When those guys took over, they had a chance to even make the playoffs. It’s a little different there, as far as what I’ve experienced, but you’ve just gotta give your message and your culture and how you want the attitude of the team to be and try to influence them that way. If there’s any changes you wanted to do as far as offense or defense or staff-wise, you’re able to do that — especially with a half a season or more left. If there was something you’d do as a new head coach, you could do it in those situations.

If you’re a defensive coach, you can get the offense to run the ball more — whatever your priorities or whatever you think can help the team win, you have more of an influence than you do with a few games left.

RG: Football is a relationship business. How do you handle the dynamic where you’ve been working under a head coach, he gets fired, and all of a sudden you’re in charge of the team?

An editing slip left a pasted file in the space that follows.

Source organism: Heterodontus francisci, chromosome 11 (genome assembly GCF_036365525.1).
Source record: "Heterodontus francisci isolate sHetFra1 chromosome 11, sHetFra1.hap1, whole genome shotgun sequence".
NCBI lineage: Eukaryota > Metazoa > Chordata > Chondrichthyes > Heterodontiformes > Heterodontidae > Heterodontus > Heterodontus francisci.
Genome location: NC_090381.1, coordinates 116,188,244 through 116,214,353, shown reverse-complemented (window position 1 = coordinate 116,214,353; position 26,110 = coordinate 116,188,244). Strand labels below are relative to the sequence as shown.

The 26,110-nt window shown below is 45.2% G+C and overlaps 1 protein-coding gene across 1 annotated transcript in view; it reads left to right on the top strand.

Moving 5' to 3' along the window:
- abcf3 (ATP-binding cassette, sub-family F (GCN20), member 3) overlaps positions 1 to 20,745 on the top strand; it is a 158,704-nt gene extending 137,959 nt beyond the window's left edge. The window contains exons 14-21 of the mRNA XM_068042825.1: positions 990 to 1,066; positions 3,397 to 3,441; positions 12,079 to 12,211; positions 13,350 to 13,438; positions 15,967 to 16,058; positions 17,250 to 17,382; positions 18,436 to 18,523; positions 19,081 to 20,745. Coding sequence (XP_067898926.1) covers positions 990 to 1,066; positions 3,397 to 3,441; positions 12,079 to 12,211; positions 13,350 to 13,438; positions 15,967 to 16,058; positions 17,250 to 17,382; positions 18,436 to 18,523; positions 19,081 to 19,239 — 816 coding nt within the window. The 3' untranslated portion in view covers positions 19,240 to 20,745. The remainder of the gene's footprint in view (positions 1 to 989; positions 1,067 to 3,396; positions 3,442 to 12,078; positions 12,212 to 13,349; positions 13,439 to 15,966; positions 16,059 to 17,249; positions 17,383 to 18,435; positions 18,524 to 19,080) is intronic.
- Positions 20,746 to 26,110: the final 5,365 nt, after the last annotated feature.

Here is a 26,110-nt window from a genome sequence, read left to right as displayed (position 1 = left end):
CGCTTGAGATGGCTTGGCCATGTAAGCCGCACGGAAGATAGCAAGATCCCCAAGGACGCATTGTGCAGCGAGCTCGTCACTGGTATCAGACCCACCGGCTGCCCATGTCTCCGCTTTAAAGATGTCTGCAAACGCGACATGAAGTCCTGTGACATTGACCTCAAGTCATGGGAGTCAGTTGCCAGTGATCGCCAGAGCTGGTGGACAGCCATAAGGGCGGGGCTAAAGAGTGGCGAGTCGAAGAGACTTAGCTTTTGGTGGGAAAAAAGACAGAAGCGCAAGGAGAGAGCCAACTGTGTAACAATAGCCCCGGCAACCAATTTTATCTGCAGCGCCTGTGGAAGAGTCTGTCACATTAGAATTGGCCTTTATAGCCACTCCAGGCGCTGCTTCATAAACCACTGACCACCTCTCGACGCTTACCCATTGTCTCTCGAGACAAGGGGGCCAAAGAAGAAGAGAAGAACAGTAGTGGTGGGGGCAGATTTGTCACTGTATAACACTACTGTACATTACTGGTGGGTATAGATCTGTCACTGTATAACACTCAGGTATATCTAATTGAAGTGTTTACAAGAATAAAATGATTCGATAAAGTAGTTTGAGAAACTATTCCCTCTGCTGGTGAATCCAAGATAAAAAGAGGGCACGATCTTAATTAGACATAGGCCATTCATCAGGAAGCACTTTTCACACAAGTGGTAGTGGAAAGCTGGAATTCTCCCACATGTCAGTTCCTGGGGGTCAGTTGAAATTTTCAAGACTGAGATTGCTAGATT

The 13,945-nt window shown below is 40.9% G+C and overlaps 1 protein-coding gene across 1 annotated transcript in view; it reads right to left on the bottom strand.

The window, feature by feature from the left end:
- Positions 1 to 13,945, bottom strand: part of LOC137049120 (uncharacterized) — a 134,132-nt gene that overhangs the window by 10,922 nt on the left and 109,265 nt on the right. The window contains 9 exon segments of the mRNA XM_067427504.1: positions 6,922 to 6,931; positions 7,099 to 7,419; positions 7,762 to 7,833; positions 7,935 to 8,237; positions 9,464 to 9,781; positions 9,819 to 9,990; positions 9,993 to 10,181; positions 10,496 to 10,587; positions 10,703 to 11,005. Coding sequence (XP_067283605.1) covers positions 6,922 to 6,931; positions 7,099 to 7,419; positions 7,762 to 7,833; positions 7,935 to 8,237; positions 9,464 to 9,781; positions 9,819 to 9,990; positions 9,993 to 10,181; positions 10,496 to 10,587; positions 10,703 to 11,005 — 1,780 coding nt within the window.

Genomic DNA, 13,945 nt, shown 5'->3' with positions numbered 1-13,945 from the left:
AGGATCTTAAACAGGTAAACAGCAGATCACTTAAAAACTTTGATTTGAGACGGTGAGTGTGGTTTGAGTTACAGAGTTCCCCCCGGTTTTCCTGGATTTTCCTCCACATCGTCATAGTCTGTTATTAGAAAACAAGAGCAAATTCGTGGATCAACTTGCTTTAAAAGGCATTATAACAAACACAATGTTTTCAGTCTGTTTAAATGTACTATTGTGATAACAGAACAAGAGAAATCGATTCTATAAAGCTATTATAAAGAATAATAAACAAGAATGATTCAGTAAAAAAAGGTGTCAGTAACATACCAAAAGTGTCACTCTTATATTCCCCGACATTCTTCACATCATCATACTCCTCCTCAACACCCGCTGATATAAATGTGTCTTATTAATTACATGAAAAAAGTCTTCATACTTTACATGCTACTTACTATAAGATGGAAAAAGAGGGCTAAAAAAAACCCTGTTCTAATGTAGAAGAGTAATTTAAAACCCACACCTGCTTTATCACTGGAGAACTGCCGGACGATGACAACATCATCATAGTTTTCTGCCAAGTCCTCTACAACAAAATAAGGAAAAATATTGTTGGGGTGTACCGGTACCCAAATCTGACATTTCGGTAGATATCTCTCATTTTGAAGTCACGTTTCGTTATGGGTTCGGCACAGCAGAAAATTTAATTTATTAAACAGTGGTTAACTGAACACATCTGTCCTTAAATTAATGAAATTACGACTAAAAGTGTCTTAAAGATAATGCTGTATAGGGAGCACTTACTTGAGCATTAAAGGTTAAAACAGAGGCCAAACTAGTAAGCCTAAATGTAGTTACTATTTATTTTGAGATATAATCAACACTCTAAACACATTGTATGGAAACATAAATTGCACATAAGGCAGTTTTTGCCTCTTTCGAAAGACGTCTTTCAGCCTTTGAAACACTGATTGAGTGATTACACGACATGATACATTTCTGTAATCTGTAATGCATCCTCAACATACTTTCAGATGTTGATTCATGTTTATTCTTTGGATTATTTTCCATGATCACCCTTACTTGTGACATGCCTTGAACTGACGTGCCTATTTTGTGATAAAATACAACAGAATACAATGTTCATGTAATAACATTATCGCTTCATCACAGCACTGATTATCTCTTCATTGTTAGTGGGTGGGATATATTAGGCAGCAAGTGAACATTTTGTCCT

WP: If you’ve been a head coach before, I think that helps a little bit because unless you’ve been one, you don’t know all the insides and outsides of what happens — or the problems that you have as a head coach, rather than being an assistant and just working for somebody.

But, it’s just organization. Just like anything, you’ve gotta organize things. You have to have a detailed formula for what you want the assistant coaches to do, what you want the players to do, what kind of practices you want to have, what the emphasis is.

But the good thing is, when you take over as a head coach, you can influence people in that now you have a platform where you talk to the whole team. Even if you’re a defensive coach — or an offensive coach — you get to talk to the whole team so they know what you want as an organization and team the rest of the way, rather than being on one side of the ball because that’s the way they’ve looked at you.